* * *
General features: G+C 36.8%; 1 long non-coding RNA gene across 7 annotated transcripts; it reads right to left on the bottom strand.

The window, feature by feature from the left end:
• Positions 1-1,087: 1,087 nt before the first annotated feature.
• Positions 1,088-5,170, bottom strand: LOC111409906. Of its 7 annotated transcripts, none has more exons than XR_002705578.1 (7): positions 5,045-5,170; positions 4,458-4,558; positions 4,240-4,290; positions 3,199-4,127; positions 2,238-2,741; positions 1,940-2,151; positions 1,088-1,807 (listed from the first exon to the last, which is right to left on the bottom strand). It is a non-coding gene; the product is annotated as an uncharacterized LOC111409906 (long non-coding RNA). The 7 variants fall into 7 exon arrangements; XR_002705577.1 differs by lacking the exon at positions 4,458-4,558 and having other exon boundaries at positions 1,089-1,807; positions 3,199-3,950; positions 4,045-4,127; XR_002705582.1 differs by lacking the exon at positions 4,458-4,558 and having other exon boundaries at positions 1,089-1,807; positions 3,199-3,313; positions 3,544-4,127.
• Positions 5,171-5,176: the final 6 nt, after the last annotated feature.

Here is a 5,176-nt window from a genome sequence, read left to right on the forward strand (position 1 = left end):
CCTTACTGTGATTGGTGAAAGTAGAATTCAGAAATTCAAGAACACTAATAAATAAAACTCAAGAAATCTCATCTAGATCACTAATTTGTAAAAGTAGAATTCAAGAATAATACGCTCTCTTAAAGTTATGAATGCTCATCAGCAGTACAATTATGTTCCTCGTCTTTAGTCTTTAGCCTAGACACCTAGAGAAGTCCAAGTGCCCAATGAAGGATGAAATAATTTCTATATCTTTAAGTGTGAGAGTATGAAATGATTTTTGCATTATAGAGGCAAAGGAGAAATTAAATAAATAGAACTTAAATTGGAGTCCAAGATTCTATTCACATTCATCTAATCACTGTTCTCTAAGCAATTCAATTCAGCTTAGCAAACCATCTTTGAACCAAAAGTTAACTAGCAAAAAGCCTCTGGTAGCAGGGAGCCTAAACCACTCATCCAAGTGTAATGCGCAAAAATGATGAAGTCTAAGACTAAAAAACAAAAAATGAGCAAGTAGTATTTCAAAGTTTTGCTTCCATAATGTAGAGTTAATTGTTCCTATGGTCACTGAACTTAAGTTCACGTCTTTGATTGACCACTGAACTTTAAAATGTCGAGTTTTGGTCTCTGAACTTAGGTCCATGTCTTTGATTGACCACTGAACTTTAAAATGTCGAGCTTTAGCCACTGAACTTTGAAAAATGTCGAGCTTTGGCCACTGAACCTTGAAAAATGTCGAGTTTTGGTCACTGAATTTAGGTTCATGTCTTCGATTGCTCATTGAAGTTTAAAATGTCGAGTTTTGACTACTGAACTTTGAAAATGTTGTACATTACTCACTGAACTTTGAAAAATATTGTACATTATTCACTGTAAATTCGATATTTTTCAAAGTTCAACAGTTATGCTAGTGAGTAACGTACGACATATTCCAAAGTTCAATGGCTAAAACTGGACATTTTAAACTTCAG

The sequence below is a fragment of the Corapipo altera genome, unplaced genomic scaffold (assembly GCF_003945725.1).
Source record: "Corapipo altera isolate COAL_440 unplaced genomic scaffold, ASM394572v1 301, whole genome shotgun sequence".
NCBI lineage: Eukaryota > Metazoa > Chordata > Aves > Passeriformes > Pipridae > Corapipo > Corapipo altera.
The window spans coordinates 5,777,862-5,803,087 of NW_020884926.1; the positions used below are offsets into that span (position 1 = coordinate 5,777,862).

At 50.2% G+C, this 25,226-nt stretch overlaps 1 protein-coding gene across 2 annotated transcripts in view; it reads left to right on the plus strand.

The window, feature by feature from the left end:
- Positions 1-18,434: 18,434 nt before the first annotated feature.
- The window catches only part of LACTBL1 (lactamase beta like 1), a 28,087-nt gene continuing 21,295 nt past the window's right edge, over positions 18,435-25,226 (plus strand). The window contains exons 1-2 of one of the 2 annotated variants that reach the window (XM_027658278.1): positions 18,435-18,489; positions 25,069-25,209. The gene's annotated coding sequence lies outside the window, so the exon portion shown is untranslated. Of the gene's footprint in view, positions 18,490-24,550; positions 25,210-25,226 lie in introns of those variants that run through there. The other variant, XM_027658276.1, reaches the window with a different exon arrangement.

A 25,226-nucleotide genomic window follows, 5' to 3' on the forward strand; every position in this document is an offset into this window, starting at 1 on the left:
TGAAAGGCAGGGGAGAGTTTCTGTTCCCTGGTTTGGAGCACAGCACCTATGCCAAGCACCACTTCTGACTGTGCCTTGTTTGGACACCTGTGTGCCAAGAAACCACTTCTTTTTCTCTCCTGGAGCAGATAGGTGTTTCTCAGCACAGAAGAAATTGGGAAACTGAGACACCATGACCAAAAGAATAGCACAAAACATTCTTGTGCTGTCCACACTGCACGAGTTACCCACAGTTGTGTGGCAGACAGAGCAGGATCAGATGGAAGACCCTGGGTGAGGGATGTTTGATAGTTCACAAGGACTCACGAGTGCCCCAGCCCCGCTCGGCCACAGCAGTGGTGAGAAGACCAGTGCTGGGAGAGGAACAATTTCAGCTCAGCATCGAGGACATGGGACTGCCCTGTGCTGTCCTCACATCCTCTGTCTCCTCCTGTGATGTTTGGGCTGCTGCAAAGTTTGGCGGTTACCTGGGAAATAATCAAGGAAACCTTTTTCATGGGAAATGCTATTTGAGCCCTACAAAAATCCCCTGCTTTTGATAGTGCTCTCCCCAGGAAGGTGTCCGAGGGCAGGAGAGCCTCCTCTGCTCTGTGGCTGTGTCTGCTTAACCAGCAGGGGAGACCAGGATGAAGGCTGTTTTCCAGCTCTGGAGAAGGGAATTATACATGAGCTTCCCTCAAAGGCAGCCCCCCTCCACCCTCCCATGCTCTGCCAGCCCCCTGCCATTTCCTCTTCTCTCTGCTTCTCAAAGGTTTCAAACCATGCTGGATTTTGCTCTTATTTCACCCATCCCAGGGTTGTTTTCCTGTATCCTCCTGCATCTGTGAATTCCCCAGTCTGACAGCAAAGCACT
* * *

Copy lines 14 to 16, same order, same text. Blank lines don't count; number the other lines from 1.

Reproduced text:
- Positions 1-18,434: 18,434 nt before the first annotated feature.
- The window catches only part of LACTBL1 (lactamase beta like 1), a 28,087-nt gene continuing 21,295 nt past the window's right edge, over positions 18,435-25,226 (plus strand). The window contains exons 1-2 of one of the 2 annotated variants that reach the window (XM_027658278.1): positions 18,435-18,489; positions 25,069-25,209. The gene's annotated coding sequence lies outside the window, so the exon portion shown is untranslated. Of the gene's footprint in view, positions 18,490-24,550; positions 25,210-25,226 lie in introns of those variants that run through there. The other variant, XM_027658276.1, reaches the window with a different exon arrangement.

A 25,226-nucleotide genomic window follows, 5' to 3' on the forward strand; every position in this document is an offset into this window, starting at 1 on the left: